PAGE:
Ties That Bind

Should DNA always trump TLC?

Maybe not, but at the moment, that’s the law in Florida child custody cases.

But not for Rafael Izquierdo just yet.

Although the judge ruled the farmer/fisherman is a fit father, though he is diligently following a case plan to reunite with his five year old daughter, though his home in Caibaguan, Cuba has passed official inspection, Izquierdo can’t have custody just yet.

Now the state social service agency and the girl’s foster parents will argue she will be emotionally harmed if she is taken from their home and family. There is certainly compelling reasons not to rip a child from the only home she has known, or take her away from the people she knows as mommy and daddy. But in this state, the law sometimes requires it.

The place we call juvi court has seen countless custody cases in which the Department of Children and Families bends over backwards to get children back to the biological parents who lost them or gave them up – to some who couldn’t possibly have deserved to be called a parent. But DCF’s oft-stated priority, its mandated goal is to reunite families. Always. Unless a parent is deemed unfit. In this state and in this country, a parent has a fundamental right, some say God-given right, to raise his/her child.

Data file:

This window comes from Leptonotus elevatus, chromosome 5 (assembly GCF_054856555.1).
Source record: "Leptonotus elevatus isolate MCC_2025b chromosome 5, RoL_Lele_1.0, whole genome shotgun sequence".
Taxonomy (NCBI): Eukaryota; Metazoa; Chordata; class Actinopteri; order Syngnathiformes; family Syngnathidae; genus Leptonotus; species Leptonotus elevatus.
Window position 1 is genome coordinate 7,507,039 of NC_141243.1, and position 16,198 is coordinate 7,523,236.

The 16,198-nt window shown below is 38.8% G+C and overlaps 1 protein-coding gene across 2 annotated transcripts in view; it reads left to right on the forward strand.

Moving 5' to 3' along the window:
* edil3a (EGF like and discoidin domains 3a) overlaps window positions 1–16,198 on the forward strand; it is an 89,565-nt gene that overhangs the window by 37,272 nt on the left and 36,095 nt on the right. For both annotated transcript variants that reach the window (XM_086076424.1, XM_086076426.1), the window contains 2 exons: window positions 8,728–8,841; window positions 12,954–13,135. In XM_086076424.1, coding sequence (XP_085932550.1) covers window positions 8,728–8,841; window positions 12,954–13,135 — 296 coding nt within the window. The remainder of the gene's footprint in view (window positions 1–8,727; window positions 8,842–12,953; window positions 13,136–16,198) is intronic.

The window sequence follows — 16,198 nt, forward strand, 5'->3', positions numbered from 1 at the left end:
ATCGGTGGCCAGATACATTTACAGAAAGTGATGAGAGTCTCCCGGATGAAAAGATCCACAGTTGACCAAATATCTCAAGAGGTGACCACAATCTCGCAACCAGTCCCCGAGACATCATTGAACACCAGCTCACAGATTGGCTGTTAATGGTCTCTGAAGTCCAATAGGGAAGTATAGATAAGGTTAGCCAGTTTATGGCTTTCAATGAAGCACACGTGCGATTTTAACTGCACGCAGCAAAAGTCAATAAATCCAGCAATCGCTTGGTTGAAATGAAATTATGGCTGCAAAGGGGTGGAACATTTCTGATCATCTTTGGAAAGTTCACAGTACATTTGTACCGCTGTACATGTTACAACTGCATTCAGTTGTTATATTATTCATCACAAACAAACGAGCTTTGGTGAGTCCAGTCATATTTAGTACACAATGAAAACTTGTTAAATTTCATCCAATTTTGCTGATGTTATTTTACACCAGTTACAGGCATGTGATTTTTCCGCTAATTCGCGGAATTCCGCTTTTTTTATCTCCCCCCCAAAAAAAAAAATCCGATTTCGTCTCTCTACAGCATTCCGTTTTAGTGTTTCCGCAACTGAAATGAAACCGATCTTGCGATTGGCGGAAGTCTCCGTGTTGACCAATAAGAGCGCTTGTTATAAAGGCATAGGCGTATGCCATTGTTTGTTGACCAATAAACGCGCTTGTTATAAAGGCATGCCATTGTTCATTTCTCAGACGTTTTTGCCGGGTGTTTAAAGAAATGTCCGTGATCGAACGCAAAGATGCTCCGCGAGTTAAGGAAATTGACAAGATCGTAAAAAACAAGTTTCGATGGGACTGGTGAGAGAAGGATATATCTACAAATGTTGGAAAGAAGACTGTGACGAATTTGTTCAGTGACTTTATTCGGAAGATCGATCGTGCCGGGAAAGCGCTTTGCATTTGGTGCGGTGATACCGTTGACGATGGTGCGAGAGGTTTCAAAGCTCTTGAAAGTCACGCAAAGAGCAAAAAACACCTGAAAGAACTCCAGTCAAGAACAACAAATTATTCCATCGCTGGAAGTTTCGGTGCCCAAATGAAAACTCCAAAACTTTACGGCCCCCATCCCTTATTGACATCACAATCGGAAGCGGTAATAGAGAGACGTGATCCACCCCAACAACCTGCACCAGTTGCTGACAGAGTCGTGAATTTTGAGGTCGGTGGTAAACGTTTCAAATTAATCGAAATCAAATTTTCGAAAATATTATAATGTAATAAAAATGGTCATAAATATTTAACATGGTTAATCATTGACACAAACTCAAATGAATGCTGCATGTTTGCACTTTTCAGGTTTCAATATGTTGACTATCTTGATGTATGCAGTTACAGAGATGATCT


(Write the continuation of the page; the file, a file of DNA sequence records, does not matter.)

But in this case, a DCF attorney told the judge the state’s goal was to place the girl permanently with her foster parents. Why? What don’t we know?

Lately, I’ve been thinking about the case of “Baby J” more than a decade ago. The similarities are there, if you take away the conflicts of politics and culture.

A South Florida woman named Kathryn Reiter had been fostering “Baby J”, whose drug addicted mother had already given up three other children and whose father was no where to be found. From the start, Reiter and her husband hoped/planned to adopt her as a sibling to their son, whom they had also fostered and adopted. They raised her for two years before the state, then HRS, awarded custody of Baby J to a cousin of her mother who had come forward. Of course, there are many more details to the story, including a desperate Reiter taking both children and disappearing for three weeks to protect her “family”, but the upshot is this: A loving, nurturing woman raising a little girl who knew no other family– had to relinquish that child to a biological relative she didn’t really know and move away to a new home, new caregivers, new everything, and never go back.

I will forever remember the day state social workers tore a screaming Baby J away from Reiter, away from her “mommy”. It was one of the most heart wrenching scenes I have ever covered.

Baby J would be about 14 years old now. I wonder how she adapted, recovered, developed.


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